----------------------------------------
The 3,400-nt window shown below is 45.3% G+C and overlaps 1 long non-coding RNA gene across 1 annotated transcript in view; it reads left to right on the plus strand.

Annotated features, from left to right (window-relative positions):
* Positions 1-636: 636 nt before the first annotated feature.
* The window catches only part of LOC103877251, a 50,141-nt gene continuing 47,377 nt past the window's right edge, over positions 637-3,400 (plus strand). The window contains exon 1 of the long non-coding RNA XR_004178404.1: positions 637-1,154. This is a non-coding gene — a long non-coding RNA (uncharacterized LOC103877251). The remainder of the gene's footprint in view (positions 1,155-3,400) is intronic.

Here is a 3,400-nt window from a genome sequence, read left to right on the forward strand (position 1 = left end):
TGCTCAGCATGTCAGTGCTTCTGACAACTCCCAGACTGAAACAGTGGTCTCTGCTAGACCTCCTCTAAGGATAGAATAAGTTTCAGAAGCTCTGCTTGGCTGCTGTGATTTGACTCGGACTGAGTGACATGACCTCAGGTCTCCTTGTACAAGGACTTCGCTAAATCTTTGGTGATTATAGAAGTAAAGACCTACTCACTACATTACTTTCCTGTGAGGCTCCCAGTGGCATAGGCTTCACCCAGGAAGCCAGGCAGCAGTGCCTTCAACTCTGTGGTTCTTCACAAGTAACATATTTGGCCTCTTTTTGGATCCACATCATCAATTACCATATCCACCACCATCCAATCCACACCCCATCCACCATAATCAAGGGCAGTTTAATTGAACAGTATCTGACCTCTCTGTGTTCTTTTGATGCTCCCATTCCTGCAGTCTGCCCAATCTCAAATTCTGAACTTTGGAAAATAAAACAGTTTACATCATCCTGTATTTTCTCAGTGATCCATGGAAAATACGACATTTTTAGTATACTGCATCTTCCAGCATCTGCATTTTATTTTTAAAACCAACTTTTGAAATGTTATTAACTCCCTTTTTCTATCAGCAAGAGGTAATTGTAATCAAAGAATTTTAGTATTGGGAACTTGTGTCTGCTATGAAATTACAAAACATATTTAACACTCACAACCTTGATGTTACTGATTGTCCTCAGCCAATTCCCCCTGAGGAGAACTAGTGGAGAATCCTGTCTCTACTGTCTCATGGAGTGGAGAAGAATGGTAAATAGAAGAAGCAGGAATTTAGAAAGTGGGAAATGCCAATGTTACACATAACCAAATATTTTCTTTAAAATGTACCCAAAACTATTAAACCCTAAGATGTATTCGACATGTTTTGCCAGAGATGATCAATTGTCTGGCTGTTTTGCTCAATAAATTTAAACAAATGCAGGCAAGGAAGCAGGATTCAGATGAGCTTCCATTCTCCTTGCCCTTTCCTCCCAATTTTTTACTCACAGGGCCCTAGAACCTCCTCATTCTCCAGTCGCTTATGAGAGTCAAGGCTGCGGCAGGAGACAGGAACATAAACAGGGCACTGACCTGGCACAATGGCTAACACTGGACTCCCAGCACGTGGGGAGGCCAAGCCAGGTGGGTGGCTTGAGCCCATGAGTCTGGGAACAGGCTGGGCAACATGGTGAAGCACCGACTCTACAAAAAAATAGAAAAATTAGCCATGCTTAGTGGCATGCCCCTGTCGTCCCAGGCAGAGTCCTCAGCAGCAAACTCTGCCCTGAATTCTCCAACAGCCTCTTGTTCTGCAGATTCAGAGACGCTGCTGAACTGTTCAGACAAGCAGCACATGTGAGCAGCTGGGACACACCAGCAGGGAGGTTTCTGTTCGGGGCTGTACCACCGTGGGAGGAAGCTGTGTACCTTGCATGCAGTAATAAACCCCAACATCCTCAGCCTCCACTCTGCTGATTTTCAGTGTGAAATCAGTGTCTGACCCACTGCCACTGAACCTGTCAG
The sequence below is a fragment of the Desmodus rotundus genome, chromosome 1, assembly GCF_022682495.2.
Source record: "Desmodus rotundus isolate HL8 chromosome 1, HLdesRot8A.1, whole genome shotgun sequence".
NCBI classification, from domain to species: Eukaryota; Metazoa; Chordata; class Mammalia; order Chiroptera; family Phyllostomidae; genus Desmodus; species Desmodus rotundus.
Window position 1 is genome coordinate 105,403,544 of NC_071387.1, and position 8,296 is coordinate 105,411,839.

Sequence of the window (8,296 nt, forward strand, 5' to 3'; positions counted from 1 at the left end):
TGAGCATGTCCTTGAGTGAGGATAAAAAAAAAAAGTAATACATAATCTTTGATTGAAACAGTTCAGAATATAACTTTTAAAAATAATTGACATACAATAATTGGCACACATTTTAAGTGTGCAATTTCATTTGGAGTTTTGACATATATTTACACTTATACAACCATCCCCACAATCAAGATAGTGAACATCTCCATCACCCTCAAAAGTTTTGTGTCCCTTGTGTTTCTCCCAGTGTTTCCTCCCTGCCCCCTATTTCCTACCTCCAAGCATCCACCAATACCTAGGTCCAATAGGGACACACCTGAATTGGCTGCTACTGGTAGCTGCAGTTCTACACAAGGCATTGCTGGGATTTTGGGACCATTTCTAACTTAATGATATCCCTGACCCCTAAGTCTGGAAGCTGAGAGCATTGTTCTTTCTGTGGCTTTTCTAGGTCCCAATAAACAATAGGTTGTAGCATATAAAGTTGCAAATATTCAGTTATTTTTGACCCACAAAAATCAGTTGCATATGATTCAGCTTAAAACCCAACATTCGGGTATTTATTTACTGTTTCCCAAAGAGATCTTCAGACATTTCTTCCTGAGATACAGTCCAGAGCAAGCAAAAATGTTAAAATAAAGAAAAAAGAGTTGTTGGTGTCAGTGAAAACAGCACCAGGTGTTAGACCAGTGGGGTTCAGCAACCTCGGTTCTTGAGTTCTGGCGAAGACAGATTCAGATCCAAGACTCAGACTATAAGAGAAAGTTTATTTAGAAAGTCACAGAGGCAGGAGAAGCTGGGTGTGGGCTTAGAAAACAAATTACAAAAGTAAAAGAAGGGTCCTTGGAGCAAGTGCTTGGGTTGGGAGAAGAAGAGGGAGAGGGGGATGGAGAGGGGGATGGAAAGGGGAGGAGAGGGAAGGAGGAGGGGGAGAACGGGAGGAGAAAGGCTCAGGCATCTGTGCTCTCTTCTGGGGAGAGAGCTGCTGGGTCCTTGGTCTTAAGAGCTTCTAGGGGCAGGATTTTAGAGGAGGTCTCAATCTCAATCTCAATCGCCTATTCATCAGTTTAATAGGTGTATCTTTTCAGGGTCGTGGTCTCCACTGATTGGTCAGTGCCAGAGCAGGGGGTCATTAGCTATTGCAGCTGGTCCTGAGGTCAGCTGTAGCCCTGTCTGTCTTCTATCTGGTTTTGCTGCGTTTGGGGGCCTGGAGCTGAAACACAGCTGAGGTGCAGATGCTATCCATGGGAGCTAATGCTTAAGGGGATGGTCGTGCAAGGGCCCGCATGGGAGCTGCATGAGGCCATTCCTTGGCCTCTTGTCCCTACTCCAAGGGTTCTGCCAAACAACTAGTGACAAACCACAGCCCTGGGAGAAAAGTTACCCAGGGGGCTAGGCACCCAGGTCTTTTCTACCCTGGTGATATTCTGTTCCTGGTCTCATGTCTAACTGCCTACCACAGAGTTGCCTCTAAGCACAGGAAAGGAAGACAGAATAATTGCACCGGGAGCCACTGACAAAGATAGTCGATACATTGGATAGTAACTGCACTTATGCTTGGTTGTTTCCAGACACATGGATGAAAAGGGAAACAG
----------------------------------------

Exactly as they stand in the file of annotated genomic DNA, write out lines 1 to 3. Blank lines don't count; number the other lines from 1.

The 3,400-nt window shown below is 45.3% G+C and overlaps 1 long non-coding RNA gene across 1 annotated transcript in view; it reads left to right on the plus strand.

Annotated features, from left to right (window-relative positions):
* Positions 1-636: 636 nt before the first annotated feature.